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Old 11-03-2016, 03:06 AM
Jabberwocky Jabberwocky is offline
Join Date: Jul 2010
Posts: 853

The Sealfast tuning machines with their peghead ferrules alone are worth about $800 to $1200. Those early Sealfast Bullseye tuners without the conical ferrule and teflon washer are worth that much to a restorer. The pickups might not be T-Tops but being 1974 Gibson, could be worth $500 to $800. The L5 tailpiece is worth about $500.

The headstock break is not itself an issue when it is well-repaired and solid. The lacquer chips look nasty but do not affect the sound.

$2000 seems like a good price for an American archtop. It is cosmetically flawed but if structurally sound will make a fine gigging guitar that you can gladly play and not have to worry about. You cannot but worry when you are holding a $6000 to $7000 L5CES.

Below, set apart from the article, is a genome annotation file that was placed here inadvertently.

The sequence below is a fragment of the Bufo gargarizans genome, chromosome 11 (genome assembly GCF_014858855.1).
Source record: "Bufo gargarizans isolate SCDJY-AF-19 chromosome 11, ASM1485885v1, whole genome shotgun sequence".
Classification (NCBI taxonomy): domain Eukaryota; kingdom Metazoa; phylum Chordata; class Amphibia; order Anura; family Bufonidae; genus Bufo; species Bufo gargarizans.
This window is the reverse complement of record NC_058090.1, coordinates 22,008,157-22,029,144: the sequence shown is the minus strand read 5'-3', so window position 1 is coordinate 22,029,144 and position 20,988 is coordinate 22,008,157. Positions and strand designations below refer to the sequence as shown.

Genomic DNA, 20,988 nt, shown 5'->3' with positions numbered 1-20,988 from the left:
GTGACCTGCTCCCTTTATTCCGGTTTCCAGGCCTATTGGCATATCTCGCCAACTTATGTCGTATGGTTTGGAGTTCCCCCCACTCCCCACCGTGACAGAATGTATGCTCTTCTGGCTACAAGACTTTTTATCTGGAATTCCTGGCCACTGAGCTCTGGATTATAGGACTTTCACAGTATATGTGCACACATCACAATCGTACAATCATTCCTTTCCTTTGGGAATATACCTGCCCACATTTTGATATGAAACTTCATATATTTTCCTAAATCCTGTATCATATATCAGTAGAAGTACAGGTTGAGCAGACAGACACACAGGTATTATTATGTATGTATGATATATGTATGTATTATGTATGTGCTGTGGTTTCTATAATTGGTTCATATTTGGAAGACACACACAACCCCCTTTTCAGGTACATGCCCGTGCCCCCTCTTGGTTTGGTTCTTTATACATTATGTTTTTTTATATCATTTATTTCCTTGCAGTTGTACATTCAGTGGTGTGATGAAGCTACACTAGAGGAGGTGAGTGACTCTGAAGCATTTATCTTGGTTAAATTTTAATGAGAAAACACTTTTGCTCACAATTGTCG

Worse comes to worse, for $2000, you can strip it for parts and get your money back.

Norlin Gibson gets a bad rap. But their archtops were mainly left unscathed by the Norlin association. The maple may be plain looking but it is quality maple without any blemishes or pockmarks or mineral streaks. That is expensive maple to those in the furniture trade. Plain maple without defects is just as valuable as curly maple. The plain maple of this era displays fine silking when you look at it closely. Smooth as butter and not easy to find. And yes, among luthiers there is agreement that plain maple makes great guitars. It is just that the public likes too see curly maple.

Norlin Gibson archtops are great guitars, devalued in part because of its Norlin reputation, in part because the maple shows no curl and the public wants curl.

For $2000, a solid player's L-5CES. Not worth anything more. You can put in some money to refinish it. It is already devalued.
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